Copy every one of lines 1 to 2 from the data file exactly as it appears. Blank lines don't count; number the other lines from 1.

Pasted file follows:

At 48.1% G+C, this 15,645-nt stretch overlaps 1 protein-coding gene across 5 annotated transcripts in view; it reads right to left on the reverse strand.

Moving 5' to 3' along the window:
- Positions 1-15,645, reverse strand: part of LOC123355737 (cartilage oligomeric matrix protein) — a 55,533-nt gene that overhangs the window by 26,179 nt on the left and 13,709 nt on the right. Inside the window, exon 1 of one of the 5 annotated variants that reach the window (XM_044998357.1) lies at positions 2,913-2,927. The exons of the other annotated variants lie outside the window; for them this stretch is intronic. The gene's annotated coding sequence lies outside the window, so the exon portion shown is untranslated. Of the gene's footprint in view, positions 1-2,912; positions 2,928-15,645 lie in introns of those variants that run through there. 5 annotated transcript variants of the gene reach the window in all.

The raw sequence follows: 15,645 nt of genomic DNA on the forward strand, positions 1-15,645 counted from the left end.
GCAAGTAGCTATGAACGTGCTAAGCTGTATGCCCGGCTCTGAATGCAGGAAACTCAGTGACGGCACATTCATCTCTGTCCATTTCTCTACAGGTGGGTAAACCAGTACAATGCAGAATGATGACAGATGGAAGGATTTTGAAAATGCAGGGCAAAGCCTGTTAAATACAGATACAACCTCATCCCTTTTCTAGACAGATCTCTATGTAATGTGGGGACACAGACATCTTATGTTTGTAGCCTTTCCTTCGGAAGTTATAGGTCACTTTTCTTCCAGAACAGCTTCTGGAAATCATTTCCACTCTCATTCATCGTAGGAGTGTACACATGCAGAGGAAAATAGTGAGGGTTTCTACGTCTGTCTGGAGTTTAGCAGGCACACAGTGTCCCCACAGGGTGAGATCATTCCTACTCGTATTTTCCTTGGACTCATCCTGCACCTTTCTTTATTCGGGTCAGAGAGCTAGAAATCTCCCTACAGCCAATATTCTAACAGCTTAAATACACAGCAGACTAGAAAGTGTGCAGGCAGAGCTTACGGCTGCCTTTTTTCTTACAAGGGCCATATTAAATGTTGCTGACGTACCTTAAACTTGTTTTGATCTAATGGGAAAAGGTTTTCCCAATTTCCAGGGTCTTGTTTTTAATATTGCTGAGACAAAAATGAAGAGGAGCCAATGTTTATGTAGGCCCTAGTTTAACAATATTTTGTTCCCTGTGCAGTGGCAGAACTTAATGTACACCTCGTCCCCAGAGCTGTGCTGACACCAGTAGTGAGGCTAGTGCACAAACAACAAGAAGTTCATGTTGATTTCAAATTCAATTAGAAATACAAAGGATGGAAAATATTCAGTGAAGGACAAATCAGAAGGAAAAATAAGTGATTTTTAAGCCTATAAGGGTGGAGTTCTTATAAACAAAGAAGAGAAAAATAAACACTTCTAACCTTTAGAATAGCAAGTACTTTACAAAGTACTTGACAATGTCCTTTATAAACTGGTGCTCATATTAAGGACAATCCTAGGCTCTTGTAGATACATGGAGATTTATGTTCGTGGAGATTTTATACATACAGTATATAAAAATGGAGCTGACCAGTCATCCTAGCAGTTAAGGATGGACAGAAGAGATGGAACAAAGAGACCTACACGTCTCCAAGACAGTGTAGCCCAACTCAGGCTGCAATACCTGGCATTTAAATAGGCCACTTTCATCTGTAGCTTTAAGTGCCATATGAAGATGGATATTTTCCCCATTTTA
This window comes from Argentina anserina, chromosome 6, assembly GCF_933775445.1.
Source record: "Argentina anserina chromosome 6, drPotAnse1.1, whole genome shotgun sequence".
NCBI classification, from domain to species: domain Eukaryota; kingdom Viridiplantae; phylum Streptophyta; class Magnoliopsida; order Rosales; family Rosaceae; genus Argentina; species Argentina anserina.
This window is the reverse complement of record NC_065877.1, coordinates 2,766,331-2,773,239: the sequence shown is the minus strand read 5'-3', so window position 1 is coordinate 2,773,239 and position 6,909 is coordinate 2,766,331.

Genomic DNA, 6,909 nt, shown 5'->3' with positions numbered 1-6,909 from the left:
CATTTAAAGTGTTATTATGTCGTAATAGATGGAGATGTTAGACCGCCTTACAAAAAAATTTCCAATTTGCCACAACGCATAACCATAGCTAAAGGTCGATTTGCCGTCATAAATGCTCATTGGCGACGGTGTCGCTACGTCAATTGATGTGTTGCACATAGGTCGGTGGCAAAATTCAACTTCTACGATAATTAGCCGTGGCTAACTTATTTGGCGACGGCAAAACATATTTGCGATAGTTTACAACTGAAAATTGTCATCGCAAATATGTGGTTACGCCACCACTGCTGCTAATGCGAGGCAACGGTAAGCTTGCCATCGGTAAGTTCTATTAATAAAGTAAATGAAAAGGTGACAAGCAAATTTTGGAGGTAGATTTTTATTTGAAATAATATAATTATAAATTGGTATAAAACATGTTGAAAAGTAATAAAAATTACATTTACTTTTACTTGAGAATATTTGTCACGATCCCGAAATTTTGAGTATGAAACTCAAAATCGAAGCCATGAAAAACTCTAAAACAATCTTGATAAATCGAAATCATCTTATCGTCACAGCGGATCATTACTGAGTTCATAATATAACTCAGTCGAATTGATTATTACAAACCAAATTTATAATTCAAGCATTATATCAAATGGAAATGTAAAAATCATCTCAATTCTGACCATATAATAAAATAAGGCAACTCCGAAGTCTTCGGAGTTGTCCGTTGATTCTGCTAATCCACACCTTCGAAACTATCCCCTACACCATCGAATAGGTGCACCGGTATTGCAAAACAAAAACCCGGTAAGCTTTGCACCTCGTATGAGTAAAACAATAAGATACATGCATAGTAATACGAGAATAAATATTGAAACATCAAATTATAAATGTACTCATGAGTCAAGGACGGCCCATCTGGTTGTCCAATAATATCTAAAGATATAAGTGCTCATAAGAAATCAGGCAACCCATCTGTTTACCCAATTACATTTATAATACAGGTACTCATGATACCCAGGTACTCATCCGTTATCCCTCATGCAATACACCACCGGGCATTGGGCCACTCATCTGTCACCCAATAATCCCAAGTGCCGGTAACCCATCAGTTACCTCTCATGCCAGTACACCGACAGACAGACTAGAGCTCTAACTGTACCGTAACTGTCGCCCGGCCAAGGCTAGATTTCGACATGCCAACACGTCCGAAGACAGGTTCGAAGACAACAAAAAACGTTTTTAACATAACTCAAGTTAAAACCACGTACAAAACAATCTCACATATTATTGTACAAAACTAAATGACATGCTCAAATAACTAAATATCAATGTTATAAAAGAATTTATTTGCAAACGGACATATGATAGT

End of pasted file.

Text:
At 48.1% G+C, this 15,645-nt stretch overlaps 1 protein-coding gene across 5 annotated transcripts in view; it reads right to left on the reverse strand.

Moving 5' to 3' along the window: